Pretty Little Liars vs. Pretty Little Liars

Allyson Floridia ’16 / Emertainment Monthly Staff Writer

Books inspire movies, movies inspire books, books inspire television shows, and so on, all in an endless loop of recycled material. While many of these adaptations disappoint fans of the original stories—whether it’s because of poor character portrayal, set design, or plot changes—there are some that are successful. This usually happens in either of two ways: they become wholly independent from their predecessor or they bring the material to life exactly as is envisioned in a display of remarkable performance, direction, music, and art. One of the most successful teen shows that does the former is Pretty Little Liars.

Photo Credit: Pretty Little Liars Wikia
Photo Credit: Pretty Little Liars Wikia

Originally published by HarperTeen in 2006 by author Sara Shepard, this suspenseful teen drama took off when it was picked up by Freeform, previously ABC Family, in 2010. Now in its seventh, and final season, Pretty Little Liars proves to be a hallmark of successful book to television series adaptations. It’s clear from the first season that I. Marlene King, the scriptwriter for Pretty Little Liars, was taking its audience on a whole different journey.

Right off the bat, audiences are introduced to the four main characters: Aria, Spencer, Hanna, and Emily. Fans of the book, though, may have been scratching their heads when the actresses appeared on screen. In the novels, Hanna, Emily, and Spencer are blondes while in the show they are brunettes. While it’s not uncommon to have actors with different colored hair or eyes as their characters did in the books, it is the first indicator that the producers may be attempting to do something different. At the same time, many fans of the show argue that the actresses portray the characters’ personalities perfectly.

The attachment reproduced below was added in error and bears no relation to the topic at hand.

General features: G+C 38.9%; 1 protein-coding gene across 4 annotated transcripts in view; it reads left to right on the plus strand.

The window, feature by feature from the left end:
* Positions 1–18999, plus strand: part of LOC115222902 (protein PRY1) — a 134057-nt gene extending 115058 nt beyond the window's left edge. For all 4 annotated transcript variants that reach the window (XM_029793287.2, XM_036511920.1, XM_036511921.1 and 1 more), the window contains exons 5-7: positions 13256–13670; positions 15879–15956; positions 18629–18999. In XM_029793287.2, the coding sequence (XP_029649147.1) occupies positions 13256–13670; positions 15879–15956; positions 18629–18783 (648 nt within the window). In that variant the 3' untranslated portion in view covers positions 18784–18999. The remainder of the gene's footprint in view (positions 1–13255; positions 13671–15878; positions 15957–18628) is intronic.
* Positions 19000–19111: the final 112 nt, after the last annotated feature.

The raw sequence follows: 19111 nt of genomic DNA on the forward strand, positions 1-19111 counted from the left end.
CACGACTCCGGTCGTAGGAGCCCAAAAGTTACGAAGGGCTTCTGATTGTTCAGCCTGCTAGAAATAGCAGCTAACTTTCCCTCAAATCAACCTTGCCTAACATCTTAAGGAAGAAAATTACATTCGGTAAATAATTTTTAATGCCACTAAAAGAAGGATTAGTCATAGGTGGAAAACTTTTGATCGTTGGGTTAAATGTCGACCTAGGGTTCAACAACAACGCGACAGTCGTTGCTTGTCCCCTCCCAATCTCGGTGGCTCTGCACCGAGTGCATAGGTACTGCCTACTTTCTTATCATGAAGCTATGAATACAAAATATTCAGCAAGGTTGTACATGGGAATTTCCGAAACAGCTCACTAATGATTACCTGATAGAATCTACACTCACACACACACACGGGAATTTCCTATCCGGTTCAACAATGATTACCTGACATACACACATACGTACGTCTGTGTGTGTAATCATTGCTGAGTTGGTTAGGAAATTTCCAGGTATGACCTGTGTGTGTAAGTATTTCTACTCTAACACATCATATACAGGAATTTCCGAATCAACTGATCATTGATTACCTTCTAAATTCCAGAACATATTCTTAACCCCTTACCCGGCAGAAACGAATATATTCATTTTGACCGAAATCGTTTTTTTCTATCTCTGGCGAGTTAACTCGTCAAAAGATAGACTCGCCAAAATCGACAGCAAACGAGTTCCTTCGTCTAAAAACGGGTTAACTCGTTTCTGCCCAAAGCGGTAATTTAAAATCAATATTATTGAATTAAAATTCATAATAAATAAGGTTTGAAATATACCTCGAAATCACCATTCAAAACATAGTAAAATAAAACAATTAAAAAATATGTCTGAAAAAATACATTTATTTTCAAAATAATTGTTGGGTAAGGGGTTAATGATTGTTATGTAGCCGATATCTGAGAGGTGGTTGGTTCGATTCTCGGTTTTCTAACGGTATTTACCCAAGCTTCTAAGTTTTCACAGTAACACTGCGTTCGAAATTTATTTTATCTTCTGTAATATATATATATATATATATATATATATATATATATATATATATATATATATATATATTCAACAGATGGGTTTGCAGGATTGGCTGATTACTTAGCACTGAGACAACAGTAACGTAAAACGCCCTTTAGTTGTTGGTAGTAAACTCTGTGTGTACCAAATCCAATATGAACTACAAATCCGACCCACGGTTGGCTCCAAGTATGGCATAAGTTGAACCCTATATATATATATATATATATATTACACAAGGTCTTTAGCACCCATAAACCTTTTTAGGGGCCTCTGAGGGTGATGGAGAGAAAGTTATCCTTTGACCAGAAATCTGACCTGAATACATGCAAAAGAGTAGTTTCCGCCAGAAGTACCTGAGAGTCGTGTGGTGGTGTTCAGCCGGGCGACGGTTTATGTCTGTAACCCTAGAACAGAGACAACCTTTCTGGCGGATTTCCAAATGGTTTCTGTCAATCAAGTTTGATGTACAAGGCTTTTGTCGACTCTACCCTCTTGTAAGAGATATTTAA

Next is the introduction of new characters and the reconstruction of others. The girls’ beaus, friends, and enemies are different in some way, whether their storylines are extended (Ezra, Mona, and Toby) or they’re original inventions entirely (Caleb and Paige). Viewers of the show no doubt have cheered on the writers for following a different path as the girls’ relationships are one of the biggest reasons why audiences still watch the show.

Photo Credit: Freeform
Photo Credit: Freeform

Then there are the plot changes. Suffice to say, the television show veers wildly off the path of the book series. In the books, Ali disappears and her “body” isn’t found until three years later. In the TV show, she’s only been missing a year before A’s text messages begin. In the books Ali is A, while in the TV show she’s framed as A. She also has a twin, Courtney, in the book series, while Charlotte/Cece/Charles is revealed to be her sibling in the TV show.

And of course there’s the dollhouse, another creation by the show’s writers. The PLLs plus Mona are trapped here for several months and undergo serious psychological trauma. Much of their future character arcs are influenced by their time there.

The seventh season of the show proves to have the biggest deviation from the book series as everything is complete invention by the script writers and does not appear in the books at all. Here, they return to Rosewood five years after leaving for college to face another, more dangerous A. Charlotte, who’d been convicted as A, has been murdered upon her release and the PLLs have to figure out who killed her before the new A decides to get rid of them. Possible uber As include Noel Kahn, Jenna Marshall, and Sara Harvey. A plot twist introduces Jessica DiLaurentis’s sister, Mary Drake. Mary Drake is Charlotte’s mother, and, if episode 10 proves to be true, she is Spencer’s biological mother as well. Since the writers have prolonged the lives of Ezra, Caleb, Mona, and Paige, all of these characters also have their own plot lines that didn’t appear in the books.

Photo Credit: Freeform
Photo Credit: Freeform

All of this coalesces to a whirlwind of drama and suspense. While the show has been hit hard with criticisms, and while there’s no doubt that Pretty Little Liars is not the most artistic, inventive, or amazing piece of television out there, it certainly is addictive, emotional, and overall, a fun time. With all of the changes the script writers and directors made, Pretty Little Liars the television show is entertainment wholly separate from its source material. It’s one example of how television and literature can be interpreted in numerous ways.


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